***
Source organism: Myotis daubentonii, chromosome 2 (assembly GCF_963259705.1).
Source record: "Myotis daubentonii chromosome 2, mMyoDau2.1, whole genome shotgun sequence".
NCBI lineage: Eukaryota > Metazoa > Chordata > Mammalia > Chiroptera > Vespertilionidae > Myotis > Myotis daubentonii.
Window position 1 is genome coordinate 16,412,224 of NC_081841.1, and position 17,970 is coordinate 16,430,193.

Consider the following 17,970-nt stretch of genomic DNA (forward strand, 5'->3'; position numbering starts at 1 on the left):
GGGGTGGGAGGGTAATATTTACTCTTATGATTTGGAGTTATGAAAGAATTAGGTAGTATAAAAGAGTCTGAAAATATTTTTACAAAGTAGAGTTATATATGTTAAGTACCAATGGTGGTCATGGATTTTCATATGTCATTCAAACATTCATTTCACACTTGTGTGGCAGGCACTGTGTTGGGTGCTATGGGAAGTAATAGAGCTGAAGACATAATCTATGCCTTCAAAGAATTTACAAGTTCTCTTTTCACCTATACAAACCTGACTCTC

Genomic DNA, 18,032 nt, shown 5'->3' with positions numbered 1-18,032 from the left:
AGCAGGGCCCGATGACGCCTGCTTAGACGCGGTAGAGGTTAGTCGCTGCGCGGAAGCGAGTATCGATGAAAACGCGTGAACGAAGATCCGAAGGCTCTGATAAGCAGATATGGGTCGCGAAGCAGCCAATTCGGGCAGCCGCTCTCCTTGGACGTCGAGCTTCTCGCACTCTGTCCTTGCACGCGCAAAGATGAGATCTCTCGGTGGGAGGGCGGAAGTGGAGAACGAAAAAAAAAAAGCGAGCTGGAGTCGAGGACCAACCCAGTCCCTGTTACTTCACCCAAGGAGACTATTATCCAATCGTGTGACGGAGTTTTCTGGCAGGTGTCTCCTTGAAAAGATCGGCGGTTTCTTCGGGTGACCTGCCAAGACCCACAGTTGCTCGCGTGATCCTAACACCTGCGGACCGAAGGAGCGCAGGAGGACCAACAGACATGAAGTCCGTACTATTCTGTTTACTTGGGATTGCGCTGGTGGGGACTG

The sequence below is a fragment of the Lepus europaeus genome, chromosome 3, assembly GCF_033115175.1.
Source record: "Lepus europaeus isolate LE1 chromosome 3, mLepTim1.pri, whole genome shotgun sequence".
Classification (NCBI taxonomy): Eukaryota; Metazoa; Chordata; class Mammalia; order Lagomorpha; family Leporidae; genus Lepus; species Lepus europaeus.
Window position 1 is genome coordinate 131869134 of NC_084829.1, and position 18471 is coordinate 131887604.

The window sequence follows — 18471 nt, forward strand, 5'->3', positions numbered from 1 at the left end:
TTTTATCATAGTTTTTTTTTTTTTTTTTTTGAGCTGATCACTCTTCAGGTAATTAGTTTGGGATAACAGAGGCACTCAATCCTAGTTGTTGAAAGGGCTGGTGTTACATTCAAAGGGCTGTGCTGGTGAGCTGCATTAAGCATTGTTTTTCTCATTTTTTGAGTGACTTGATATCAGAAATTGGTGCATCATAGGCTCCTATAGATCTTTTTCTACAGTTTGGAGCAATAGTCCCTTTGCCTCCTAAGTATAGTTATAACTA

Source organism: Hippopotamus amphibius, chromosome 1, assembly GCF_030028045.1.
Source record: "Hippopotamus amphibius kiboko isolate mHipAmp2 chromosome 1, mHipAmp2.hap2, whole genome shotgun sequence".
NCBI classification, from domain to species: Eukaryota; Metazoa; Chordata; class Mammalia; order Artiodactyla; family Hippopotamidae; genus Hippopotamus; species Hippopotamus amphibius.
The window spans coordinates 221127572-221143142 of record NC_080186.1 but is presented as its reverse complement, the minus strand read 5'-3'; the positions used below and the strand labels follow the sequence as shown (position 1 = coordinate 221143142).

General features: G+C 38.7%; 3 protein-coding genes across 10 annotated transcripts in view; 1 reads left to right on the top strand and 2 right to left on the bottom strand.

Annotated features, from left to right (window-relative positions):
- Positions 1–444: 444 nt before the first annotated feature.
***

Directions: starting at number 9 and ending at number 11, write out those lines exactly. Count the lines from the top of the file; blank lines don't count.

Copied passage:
The sequence below is a fragment of the Lepus europaeus genome, chromosome 3, assembly GCF_033115175.1.
Source record: "Lepus europaeus isolate LE1 chromosome 3, mLepTim1.pri, whole genome shotgun sequence".
Classification (NCBI taxonomy): Eukaryota; Metazoa; Chordata; class Mammalia; order Lagomorpha; family Leporidae; genus Lepus; species Lepus europaeus.